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Volatility remains muted

Financial markets remained eerily muted overnight, trading mostly sideways and leaving me asking myself, “Is September the new May?” A lack of tier-1 data is partially to blame as the street remains in limbo, torn over uncertainty about the Fed taper and its implications to juicy valuations everywhere, the delta-variant, inflation, uninspiring data from China and whether the global recovery is becoming more k-shaped than K-SHAPED.

That’s not to say there hasn’t been intra-day volatility. Another Fed official added their name to the tapering roster overnight, pushing the US dollar higher, although the rally quickly fizzled out. Oil prices moved higher as OPEC raised 2022 consumption forecasts above pre-pandemic levels. Stocks in the US finally attracted some dip-buyers after several slightly negative sessions.

If everything else is quiet, we can always rely on cryptos to provide some amusement. Litecoin, (whatever that is) spiked over 30% to nearly USD 240.00 of fiat currency after a fake press release saying Walmart would accept it. Walmart quickly denied any such thing leaving a tier-1 news outlet or two with digital egg on their face and some questions to be asked by management. Litecoin dragged the rest of the crypto “asset” space higher on the news before the pump and dump, I mean rally, because digital assets are becoming mainstream, don’t you know, fizzled out, and bitcoin tanked. Mainstream financial assets, um….check, 30.0% intra-day move up and down, errrrrrrrrrrr check.

Markets eye US inflation

Most eyes appear to be on the US inflation data tonight, with Headline Inflation MOM expected at 0.40% and Core Inflation MoM at 0.30%. Nobody was talking about tapering and inflation after the disastrous Non-Farm Payrolls two weeks ago; the fact that markets suddenly have a bee in their bonnet now probably tells you how quiet it is. With markets back on inflation and tapering watch, the path of least resistance is higher prints from the data. In that circumstance, I expect the US dollar to spike, US yields to rise, and equities to probably have a bad day at the office. But given the lack of momentum anywhere at the moment, I’m not sure it will last. The biggest casualty could be gold, which has been hovering on borrowed time at USD 1800.00 an ounce. Ironic, really, when it’s supposed to be an inflation hedge. I have long since concluded that gold does hedge inflation, but only Latin American-style inflation. We’re not there yet.

Today in Asia, Australian NAB Business Confidence tumbled to -5, showing the effects of the extended lockdowns in Q3 in New South Wales and Victoria. However, the House Price Index leapt by 6.70% QoQ for Q2. The result is a nil-all draw for financial markets, and I wouldn’t bet against a rapid rebound once restrictions are eased in the lucky country.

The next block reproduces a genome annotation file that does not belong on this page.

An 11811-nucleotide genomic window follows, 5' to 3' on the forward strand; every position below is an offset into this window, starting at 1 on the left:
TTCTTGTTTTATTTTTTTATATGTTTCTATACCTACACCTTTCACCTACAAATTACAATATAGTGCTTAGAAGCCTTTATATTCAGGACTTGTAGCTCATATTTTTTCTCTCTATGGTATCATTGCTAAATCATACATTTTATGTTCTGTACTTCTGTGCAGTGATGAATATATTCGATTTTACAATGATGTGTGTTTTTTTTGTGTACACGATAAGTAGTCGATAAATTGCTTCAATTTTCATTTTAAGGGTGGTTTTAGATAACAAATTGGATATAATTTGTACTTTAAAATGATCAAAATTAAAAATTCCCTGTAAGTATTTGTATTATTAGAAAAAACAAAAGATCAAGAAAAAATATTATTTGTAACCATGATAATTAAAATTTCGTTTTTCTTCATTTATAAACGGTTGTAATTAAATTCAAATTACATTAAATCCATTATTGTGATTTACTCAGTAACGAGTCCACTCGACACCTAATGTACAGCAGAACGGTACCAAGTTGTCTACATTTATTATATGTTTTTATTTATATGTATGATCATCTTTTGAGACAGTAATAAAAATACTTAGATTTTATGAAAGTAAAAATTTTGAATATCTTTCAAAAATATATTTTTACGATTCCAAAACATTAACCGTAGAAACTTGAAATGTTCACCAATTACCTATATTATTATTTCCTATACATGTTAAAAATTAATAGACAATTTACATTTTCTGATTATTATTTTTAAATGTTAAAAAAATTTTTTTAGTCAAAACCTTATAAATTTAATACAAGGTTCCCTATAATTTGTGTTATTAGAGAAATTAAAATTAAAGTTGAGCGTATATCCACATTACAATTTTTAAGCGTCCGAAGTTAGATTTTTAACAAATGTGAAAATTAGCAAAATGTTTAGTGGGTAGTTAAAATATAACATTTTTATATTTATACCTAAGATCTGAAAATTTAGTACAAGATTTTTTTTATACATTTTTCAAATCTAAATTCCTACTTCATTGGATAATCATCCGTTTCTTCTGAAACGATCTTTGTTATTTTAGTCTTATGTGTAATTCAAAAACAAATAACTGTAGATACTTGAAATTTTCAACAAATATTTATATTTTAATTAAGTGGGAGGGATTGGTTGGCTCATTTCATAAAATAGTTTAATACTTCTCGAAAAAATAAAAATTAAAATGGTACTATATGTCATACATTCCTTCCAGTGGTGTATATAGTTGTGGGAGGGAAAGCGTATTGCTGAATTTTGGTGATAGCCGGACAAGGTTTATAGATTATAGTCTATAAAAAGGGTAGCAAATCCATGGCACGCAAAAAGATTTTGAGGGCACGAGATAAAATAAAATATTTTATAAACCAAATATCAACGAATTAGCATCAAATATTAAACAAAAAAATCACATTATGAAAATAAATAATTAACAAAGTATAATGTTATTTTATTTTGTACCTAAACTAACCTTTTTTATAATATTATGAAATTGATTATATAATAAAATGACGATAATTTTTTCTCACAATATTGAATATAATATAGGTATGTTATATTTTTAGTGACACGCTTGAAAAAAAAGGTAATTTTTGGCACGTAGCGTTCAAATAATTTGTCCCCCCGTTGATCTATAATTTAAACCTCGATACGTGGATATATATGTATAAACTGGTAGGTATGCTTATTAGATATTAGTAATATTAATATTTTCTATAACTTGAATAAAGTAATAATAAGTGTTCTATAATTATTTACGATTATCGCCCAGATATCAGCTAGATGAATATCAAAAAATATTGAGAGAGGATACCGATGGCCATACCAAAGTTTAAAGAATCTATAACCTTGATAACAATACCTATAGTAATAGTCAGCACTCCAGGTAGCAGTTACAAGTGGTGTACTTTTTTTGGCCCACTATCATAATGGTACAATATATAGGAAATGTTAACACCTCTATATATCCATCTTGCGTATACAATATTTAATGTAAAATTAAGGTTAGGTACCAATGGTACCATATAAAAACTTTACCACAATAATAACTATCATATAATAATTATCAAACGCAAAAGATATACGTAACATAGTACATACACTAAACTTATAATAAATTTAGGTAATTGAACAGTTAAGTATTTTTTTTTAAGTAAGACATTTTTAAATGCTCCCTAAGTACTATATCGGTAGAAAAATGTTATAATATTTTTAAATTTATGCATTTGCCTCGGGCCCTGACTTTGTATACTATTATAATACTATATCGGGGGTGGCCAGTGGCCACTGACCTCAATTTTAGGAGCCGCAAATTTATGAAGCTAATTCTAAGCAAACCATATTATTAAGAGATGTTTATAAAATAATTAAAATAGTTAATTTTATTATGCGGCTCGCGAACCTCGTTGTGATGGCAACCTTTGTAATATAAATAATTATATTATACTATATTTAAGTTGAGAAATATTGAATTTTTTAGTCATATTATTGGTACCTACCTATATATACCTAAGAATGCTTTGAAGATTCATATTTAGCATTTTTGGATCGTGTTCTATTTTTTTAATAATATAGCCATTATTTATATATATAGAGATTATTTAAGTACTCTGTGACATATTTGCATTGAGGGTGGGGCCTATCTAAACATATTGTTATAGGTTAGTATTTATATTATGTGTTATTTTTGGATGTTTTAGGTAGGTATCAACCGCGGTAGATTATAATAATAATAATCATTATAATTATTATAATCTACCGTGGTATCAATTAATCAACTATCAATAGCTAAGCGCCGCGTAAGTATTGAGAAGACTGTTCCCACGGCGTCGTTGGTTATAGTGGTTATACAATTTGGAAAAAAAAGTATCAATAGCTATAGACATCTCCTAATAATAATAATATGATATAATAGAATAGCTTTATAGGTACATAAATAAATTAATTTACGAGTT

I noted with amusement that the Australian Prime Minister will once again be escaping from Alcatraz/Australia next week, on another junket, I mean essential diplomatic mission, to the United States to meet President Biden. That is despite locking his overseas-based citizens out of the country and locking his domiciled citizens in the country. Hopefully, no large forest fires break out in Australia while he is away, explaining to Joe the nature of his unhealthily close bromance with former President Trump, or another extended holiday to Hawaii beckons.

Japan’s Industrial Production and China FDI (YTD) are released this afternoon. Neither is likely to seriously move the dial with Japan markets myopically focused on post-Suga stimulus hopes and China releasing a bumper set of data tomorrow. That will be Asia’s highlight for the week. India WPI could see some jitters in onshore equities if the print comes in well north of 11.0%.

Whether US inflation impacts or not, we will probably see this price action continue until next week’s FOMC outlook. I would be happy to be wrong, though.

This article is for general information purposes only. It is not investment advice or a solution to buy or sell securities. Opinions are the authors; not necessarily that of OANDA Corporation or any of its affiliates, subsidiaries, officers or directors. Leveraged trading is high risk and not suitable for all. You could lose all of your deposited funds.

Jeffrey Halley

Jeffrey Halley [4]

Senior Market Analyst, Asia Pacific
With more than 30 years of FX experience – from spot/margin trading and NDFs through to currency options and futures – Jeffrey Halley is OANDA’s senior market analyst for Asia Pacific, responsible for providing timely and relevant macro analysis covering a wide range of asset classes. He has previously worked with leading institutions such as Saxo Capital Markets, DynexCorp Currency Portfolio Management, IG, IFX, Fimat Internationale Banque, HSBC and Barclays. A highly sought-after analyst, Jeffrey has appeared on a wide range of global news channels including Bloomberg, BBC, Reuters, CNBC, MSN, Sky TV, Channel News Asia as well as in leading print publications including the New York Times and The Wall Street Journal, among others. He was born in New Zealand and holds an MBA from the Cass Business School.
Jeffrey Halley
Jeffrey Halley

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